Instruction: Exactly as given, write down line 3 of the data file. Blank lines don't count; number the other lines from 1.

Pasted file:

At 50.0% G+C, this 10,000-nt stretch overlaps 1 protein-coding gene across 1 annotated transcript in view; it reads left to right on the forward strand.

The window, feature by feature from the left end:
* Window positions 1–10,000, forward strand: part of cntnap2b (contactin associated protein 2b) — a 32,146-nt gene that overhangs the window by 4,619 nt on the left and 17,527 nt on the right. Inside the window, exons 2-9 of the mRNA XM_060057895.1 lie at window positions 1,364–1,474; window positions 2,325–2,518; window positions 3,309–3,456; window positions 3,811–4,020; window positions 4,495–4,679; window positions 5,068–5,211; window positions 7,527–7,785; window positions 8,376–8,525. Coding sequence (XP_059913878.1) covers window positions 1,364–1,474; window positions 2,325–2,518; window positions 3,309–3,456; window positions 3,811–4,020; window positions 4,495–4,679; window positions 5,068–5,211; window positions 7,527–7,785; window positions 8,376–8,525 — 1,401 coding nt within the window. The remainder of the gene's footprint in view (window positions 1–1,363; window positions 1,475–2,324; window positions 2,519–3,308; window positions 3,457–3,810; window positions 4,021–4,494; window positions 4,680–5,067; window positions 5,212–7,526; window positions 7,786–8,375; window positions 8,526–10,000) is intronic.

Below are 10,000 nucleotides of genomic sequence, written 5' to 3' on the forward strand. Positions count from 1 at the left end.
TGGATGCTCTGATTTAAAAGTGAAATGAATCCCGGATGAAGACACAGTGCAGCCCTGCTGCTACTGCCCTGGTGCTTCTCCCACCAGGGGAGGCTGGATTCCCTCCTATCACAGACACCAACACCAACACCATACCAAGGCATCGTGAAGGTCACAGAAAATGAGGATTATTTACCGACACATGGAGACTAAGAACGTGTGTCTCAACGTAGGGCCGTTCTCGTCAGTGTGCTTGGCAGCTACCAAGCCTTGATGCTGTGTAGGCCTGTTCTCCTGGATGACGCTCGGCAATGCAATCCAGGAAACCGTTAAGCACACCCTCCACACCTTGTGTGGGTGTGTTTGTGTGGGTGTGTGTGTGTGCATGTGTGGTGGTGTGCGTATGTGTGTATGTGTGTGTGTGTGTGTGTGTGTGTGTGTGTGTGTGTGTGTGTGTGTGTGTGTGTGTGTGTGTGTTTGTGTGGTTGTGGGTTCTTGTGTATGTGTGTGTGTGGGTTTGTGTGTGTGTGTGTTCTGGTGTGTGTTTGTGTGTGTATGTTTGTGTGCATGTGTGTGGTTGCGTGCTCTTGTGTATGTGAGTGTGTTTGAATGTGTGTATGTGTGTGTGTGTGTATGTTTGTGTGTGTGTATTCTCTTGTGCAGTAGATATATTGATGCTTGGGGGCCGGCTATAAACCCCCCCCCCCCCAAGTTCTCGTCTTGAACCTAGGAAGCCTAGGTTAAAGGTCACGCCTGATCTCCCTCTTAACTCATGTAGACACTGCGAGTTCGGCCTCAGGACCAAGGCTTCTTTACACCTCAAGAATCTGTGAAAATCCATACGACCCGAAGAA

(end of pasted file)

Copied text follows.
* Window positions 1–10,000, forward strand: part of cntnap2b (contactin associated protein 2b) — a 32,146-nt gene that overhangs the window by 4,619 nt on the left and 17,527 nt on the right. Inside the window, exons 2-9 of the mRNA XM_060057895.1 lie at window positions 1,364–1,474; window positions 2,325–2,518; window positions 3,309–3,456; window positions 3,811–4,020; window positions 4,495–4,679; window positions 5,068–5,211; window positions 7,527–7,785; window positions 8,376–8,525. Coding sequence (XP_059913878.1) covers window positions 1,364–1,474; window positions 2,325–2,518; window positions 3,309–3,456; window positions 3,811–4,020; window positions 4,495–4,679; window positions 5,068–5,211; window positions 7,527–7,785; window positions 8,376–8,525 — 1,401 coding nt within the window. The remainder of the gene's footprint in view (window positions 1–1,363; window positions 1,475–2,324; window positions 2,519–3,308; window positions 3,457–3,810; window positions 4,021–4,494; window positions 4,680–5,067; window positions 5,212–7,526; window positions 7,786–8,375; window positions 8,526–10,000) is intronic.